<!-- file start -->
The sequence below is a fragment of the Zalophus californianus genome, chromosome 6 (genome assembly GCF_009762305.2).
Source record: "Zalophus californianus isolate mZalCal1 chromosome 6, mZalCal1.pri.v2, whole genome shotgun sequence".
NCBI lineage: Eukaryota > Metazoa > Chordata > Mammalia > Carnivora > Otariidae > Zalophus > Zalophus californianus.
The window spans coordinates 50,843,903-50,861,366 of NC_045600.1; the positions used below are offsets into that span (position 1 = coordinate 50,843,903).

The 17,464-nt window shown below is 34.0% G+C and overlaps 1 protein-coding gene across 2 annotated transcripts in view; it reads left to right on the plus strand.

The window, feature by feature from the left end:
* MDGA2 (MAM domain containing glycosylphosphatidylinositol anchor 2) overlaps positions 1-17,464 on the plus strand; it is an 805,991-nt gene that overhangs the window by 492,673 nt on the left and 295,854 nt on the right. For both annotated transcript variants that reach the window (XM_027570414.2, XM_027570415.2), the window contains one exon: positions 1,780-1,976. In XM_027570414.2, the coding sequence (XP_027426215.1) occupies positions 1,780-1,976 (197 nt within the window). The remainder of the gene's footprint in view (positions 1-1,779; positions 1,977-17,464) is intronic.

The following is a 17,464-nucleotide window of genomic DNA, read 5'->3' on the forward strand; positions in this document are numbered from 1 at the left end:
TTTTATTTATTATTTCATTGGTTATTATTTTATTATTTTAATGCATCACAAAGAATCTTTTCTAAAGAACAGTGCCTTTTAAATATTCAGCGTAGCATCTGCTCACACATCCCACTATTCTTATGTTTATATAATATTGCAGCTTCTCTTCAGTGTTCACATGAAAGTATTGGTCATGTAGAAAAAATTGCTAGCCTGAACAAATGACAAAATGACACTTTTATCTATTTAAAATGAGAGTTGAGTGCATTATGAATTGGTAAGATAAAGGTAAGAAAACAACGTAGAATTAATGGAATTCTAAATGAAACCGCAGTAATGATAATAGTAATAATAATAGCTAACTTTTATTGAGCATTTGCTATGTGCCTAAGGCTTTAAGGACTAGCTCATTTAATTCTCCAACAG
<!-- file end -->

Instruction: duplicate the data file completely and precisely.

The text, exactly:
The sequence below is a fragment of the Zalophus californianus genome, chromosome 6 (genome assembly GCF_009762305.2).
Source record: "Zalophus californianus isolate mZalCal1 chromosome 6, mZalCal1.pri.v2, whole genome shotgun sequence".
NCBI lineage: Eukaryota > Metazoa > Chordata > Mammalia > Carnivora > Otariidae > Zalophus > Zalophus californianus.
The window spans coordinates 50,843,903-50,861,366 of NC_045600.1; the positions used below are offsets into that span (position 1 = coordinate 50,843,903).

The 17,464-nt window shown below is 34.0% G+C and overlaps 1 protein-coding gene across 2 annotated transcripts in view; it reads left to right on the plus strand.

The window, feature by feature from the left end:
* MDGA2 (MAM domain containing glycosylphosphatidylinositol anchor 2) overlaps positions 1-17,464 on the plus strand; it is an 805,991-nt gene that overhangs the window by 492,673 nt on the left and 295,854 nt on the right. For both annotated transcript variants that reach the window (XM_027570414.2, XM_027570415.2), the window contains one exon: positions 1,780-1,976. In XM_027570414.2, the coding sequence (XP_027426215.1) occupies positions 1,780-1,976 (197 nt within the window). The remainder of the gene's footprint in view (positions 1-1,779; positions 1,977-17,464) is intronic.

The following is a 17,464-nucleotide window of genomic DNA, read 5'->3' on the forward strand; positions in this document are numbered from 1 at the left end:
TTTTATTTATTATTTCATTGGTTATTATTTTATTATTTTAATGCATCACAAAGAATCTTTTCTAAAGAACAGTGCCTTTTAAATATTCAGCGTAGCATCTGCTCACACATCCCACTATTCTTATGTTTATATAATATTGCAGCTTCTCTTCAGTGTTCACATGAAAGTATTGGTCATGTAGAAAAAATTGCTAGCCTGAACAAATGACAAAATGACACTTTTATCTATTTAAAATGAGAGTTGAGTGCATTATGAATTGGTAAGATAAAGGTAAGAAAACAACGTAGAATTAATGGAATTCTAAATGAAACCGCAGTAATGATAATAGTAATAATAATAGCTAACTTTTATTGAGCATTTGCTATGTGCCTAAGGCTTTAAGGACTAGCTCATTTAATTCTCCAACAG